MRO Profile: Dallas Airmotive

 - February 3, 2015, 12:58 PM
Dallas Airmotive is authorized to work on just about every major aircraft engine and APU system.

Dallas Airmotive has grown significantly since Edwin Booth founded Piston Engine Overhaul Company at Dallas Love Field in 1932. That company, which eventually became today’s Dallas Airmotive, served the fledgling general aviation community and built a reputation for quality engine work.

Today Dallas Airmotive operates three major overhaul centers, 10 regional turbine centers, one accessory overhaul center and two aftermarket engine sales and engine parts businesses. The MRO processes about 2,500 engines a year in its more than 700,000 sq ft of production space supported by 12 certified engine test cells.

That growth was set in motion with Booth’s first big break in1946: Pratt & Whitney authorized his company to work on the R1830 and R2000 radial engines and followed up four years later with contracts to work on several military jet engines. With a growing presence in the turbine engine maintenance business, Booth renamed the company Dallas Airmotive. Seven years later it became the first independent repair and overhaul company to receive FAA certification for turbine engine repair.

Over the years more authorizations followed: the JT3, the Rolls-Royce Dart and Spey and General Electric’s CJ610 (the turbojet on 20-series Learjets). In 1964 the MRO became the first independent service company to enter a sales, service and distribution agreement with United Aircraft of Canada (now Pratt & Whitney Canada) for the PT6A. Allison followed suit with approval for the 250 turboshaft, P&WC added the JT15D series and Rolls-Royce approved overhaul and midlife repair on the Tay.

By 1997, Dallas Airmotive had a solid international reputation for engine work and a client list that impressed the management of the BBA Group (now BBA Aviation), which acquired Dallas Airmotive to complement its own flight support and aftermarket services and began to expand its aviation business aggressively.

By 2006 BBA Aviation began to sell off its unrelated manufacturing companies to focus on FBOs, maintenance, components and some related manufacturing. During that period the company’s roster grew significantly to include approval as a major service center for the Honeywell TFE731 and as an overhaul facility for the P&WC PW100 series. Dallas Airmotive acquired Airwork, and BBA Group acquired H+S Aviation of Portsmouth, UK, a complementary engine MRO company. By 2010 Dallas Airmotive was authorized to work on just about every major aircraft engine and APU system.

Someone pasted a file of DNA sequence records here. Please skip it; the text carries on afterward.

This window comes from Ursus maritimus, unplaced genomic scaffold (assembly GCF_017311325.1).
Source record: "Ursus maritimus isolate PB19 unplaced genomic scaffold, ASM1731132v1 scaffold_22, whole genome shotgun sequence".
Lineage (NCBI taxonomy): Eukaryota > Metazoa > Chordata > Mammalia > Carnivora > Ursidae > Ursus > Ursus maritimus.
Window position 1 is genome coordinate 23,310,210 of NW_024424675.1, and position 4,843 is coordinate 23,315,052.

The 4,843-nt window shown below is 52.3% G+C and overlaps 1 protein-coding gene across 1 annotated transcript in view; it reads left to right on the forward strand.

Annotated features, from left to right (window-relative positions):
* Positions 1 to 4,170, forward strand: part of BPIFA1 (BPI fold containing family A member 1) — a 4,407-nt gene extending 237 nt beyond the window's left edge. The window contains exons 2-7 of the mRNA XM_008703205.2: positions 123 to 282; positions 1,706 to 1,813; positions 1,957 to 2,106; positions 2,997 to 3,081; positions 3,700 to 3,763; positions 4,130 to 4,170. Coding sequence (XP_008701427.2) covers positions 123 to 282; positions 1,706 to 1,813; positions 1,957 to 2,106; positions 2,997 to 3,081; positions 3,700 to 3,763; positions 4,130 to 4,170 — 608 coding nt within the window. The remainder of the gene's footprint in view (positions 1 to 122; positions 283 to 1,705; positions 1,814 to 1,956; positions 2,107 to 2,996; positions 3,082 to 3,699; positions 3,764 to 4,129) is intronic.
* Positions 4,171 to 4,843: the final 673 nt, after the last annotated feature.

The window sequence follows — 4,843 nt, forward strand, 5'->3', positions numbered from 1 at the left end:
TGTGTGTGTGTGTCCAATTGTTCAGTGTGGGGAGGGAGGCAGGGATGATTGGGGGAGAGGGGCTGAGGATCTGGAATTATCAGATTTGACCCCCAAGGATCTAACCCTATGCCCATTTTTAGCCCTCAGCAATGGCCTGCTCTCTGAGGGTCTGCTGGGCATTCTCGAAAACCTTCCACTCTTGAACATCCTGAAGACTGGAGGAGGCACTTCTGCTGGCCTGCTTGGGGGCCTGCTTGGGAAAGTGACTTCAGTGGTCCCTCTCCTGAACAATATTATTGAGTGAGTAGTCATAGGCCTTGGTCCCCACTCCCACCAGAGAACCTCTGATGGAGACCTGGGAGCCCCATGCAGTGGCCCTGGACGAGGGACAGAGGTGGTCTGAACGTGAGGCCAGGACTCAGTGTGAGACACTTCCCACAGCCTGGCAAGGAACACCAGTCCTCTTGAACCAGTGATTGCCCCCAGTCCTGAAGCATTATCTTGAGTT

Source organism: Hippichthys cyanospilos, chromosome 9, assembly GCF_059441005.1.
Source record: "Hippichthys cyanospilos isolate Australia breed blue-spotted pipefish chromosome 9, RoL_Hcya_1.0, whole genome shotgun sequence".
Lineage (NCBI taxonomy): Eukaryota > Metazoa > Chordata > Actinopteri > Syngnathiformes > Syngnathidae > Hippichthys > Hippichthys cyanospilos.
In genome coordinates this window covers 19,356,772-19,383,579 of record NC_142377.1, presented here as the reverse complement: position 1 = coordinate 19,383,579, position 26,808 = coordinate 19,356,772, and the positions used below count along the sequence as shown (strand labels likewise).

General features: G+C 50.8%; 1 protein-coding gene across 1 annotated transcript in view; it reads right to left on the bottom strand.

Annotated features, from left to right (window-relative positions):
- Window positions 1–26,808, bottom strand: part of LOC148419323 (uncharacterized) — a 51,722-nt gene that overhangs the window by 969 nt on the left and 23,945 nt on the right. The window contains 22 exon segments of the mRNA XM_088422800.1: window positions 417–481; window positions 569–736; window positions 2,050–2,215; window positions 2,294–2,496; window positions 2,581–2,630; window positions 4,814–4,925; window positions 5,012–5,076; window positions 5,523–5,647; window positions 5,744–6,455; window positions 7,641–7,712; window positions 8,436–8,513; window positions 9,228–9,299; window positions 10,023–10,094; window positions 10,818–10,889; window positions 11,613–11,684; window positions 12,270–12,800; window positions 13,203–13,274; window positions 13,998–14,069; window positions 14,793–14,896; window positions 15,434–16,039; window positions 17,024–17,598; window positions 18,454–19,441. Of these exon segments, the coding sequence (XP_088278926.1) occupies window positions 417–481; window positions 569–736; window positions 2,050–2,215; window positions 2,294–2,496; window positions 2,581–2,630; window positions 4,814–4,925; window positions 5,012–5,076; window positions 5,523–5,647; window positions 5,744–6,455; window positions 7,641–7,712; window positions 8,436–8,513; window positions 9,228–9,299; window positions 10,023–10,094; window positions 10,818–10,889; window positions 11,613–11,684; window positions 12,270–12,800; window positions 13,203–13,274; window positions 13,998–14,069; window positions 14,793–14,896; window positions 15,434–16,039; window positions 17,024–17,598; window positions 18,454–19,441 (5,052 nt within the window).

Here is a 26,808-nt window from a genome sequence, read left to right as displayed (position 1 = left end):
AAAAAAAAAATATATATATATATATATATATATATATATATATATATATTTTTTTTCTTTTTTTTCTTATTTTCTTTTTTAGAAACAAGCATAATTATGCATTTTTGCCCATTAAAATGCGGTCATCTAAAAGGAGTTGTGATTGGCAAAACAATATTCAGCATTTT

The MRO also opened a regional turbine center in Brazil to support military, commercial, business and general aviation in Latin America. That same year Dallas Airmotive opened its F1rst Support command center, merging satellite-based technology with all the physical and human resources necessary to provide rapid support for field events. A Singapore RTC was added and last year Dallas Airmotive and sister company H+S Aviation received new designated overhaul facility authorizations for the P&WC PW200, PW210, PT6C and PT6T.

More Growth Ahead

In March last year, Dallas Airmotive announced expansion plans. “The development of our DFW facility was part of an initiative to consolidate our expertise and activities into new and updated facilities. This puts us in a position to react to changes in the market” and to provide customers with “better turn-times and customer service,” said Doug Meador, Dallas Airmotive president.

“Driven by our view of changes that are under way in the marketplace we undertook an initiative called Sea Change. We see two significant things happening. First, the number of rotorcraft is growing rapidly, making it a significant maintenance segment. Second, operators of fixed-wing aircraft are increasingly asking for work to be done at their location. In addition, on-condition maintenance programs and extended TBOs are extending the interval between maintenance events.”

Meador said much of the company’s business involves sending a field service rep to the airplane on location to determine what needs to be done. “Engines are being built so the mechanic doesn’t have to take off the entire engine but instead can remove modules and take them back with him. This creates more need to be out with the customer and less need to have big overhaul centers like we’ve had traditionally,” Meador said.

Dallas Airmotive’s recent major facility upgrade consolidated the main overhaul shop footprint by making the new facility more efficient and therefore less costly to operate. With the advent of the new facility, the MRO is closing a facility in Missouri and moving its work to Dallas. As part of that initiative, the company will be closing its existing test cells around the country and building a six-cell test complex in Dallas that will allow greater capacity and accommodate a wider range of engines. The facility will also house Dallas Airmotive’s move into the rotorcraft industry, which includes sister company H+S Aviation’s facilities in Abu Dhabi and Portsmouth, England.

“We’ve been in the rotorcraft business for decades as a small- to medium-size player. A few years ago we identified the market as a growth area,” Meador said. “Last year, we were awarded new authorizations from Pratt & Whitney Canada that invigorated our business focus on the rotorcraft market. The PW200/210 award expands our rotorcraft authorizations significantly and led to the development of a rotorcraft center of excellence. Through our global service network and other authorizations, we can support the more than 20,000 helicopters in service today. From a competitive nature we’re going to be able to support operators on multiple platforms so that no matter what our customer flies, we can work on the engines.”